Explaining Stock Market Prices by Laura Davidson

Letter 1:

From: N
Sent: Tuesday, April 03, 2018 2:13 AM
To: Walter Block ;
Subject: Stock Prices

Why do stock prices systemically go up? The S and P 500 has been going up slowly but steadily for many decades. What determines stock price is either dividend payments or reinvestment for the purpose of increasing future dividend payments – in other words, the profit margin. Now, you wouldn’t necessarily think that profit margins would go up over time, just as some businesses become more successful over time, other businesses fail. You might expect them to counterbalance each other. Stock market growth doesn’t logically necessarily have any connection to economic growth.

Now I looked at the statistics and profit margins have steadily been going up over time. This suggests to me that the economy has been steadily becoming less competitive over time. A few examples would be the expansion of newish natural digital monopolies or oligopolies like Google for search engines, Apple with iMessage, and Uber for rides. Before Uber I’m sure there must have been thousands of more taxi companies around the country (even with taxi licensing). I looked at the data and it is indeed true that the plurality of the economic growth in the economy is from these newish digital technologies. Now, there may be other reasons for the lack of competitiveness such as increased trade restrictions in the form of tariffs or occupational licensure. Do any of ya’ll know if either of those have been trending up or down over time? If I’m right about this it would suggest that if other people haven’t figured this out as well that if we start to see the amount of economic growth going to digital technology natural monopolies go down or we see trade restrictions being lifted we could theoretically predict a ceteris paribus decrease in economic growth. Thanks, N

Letter 2:

On Apr 6, 2018, at 2:15 PM, Walter Block wrote:

Dear N:

I’m copying on this my friend and many times co author (and sometimes intellectual debating partner) Laura Davidson, who is one of my gurus on macro. Her recent paper deals with the stock market, so I expect she’ll be able to shed some light on your question.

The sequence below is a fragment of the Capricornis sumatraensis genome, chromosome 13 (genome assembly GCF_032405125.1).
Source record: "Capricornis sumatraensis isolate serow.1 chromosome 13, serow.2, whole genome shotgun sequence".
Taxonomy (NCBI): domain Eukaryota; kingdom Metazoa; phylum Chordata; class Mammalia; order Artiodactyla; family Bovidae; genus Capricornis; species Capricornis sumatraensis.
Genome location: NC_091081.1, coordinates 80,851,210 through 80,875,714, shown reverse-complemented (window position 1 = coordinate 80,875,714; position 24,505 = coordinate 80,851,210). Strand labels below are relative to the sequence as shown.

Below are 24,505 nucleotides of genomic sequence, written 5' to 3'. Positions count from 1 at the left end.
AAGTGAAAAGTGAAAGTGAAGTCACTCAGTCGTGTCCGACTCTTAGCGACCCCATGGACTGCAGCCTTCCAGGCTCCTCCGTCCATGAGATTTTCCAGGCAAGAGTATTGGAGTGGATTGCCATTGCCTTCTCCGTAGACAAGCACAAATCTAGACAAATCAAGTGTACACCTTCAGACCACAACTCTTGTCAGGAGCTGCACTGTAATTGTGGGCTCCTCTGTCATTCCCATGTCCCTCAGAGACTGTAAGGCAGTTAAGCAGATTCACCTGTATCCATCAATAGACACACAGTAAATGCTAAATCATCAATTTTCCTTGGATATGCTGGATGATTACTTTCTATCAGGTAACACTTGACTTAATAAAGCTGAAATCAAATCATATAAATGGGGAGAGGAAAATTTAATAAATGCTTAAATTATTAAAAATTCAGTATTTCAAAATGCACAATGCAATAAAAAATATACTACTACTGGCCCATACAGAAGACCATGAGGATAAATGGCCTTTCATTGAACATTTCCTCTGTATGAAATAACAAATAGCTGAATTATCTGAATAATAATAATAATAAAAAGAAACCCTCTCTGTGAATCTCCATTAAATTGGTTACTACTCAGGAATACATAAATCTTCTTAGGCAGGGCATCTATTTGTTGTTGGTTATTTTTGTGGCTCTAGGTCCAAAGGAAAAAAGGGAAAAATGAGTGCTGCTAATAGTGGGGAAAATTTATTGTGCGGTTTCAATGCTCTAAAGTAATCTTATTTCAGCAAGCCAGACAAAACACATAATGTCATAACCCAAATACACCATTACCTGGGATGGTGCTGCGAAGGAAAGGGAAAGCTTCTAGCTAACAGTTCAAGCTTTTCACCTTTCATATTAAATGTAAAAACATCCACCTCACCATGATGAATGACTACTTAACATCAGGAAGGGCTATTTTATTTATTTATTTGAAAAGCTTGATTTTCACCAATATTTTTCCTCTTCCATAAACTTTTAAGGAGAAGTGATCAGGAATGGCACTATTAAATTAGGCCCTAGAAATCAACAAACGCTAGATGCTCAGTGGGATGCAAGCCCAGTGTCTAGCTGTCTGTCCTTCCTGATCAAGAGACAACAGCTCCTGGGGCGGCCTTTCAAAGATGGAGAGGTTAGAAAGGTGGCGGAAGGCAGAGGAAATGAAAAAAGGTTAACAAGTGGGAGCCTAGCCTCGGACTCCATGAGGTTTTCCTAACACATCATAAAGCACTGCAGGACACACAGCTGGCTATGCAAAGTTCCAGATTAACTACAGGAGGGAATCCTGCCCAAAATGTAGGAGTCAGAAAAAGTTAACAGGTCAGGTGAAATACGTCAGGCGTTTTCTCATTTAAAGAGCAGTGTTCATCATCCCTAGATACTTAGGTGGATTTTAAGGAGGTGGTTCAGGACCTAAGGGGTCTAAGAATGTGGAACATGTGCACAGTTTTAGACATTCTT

Dear Laura:

N is an excellent student of mine. Would you please respond to his question?

Best regards,

Walter

Walter E. Block, Ph.D.
Harold E. Wirth Eminent Scholar Endowed Chair and Professor of Economics
Loyola University New Orleans
6363 St. Charles Avenue, Box 15, Miller Hall 318
New Orleans, LA 70118
wblock@loyno.edu

Letter 3:

From: Laura Davidson [mailto:davidsonlaura@hotmail.com]
Sent: Tuesday, April 10, 2018 12:58 PM
To:
Subject: Re: Stock Prices

Dear N,

How are you? I’d like to try to answer your question:

Suppose we lived in an unchanging world of complete certainty. How would stocks be priced?
The price per share of any given firm would reflect the total value of all the assets of that firm. The assets would be priced according to the capitalized value of the expected future returns discounted to the present. Since neither the assets nor the returns would change, and since they would be known with absolute certainty, the share price could be calculated easily as the proportionate share of the total value of all the assets. And it would never change. Dividends to shareholders would be equivalent to the return the firm makes (cost of the product less price of the factors with just enough funds retained to maintain the present value of the fixed assets.) The dividends would equal the market rate of interest, which would equal the natural rate, which would equal the pure rate of interest as governed by the social time preference. There would be no entrepreneurial profit or loss, and no speculation.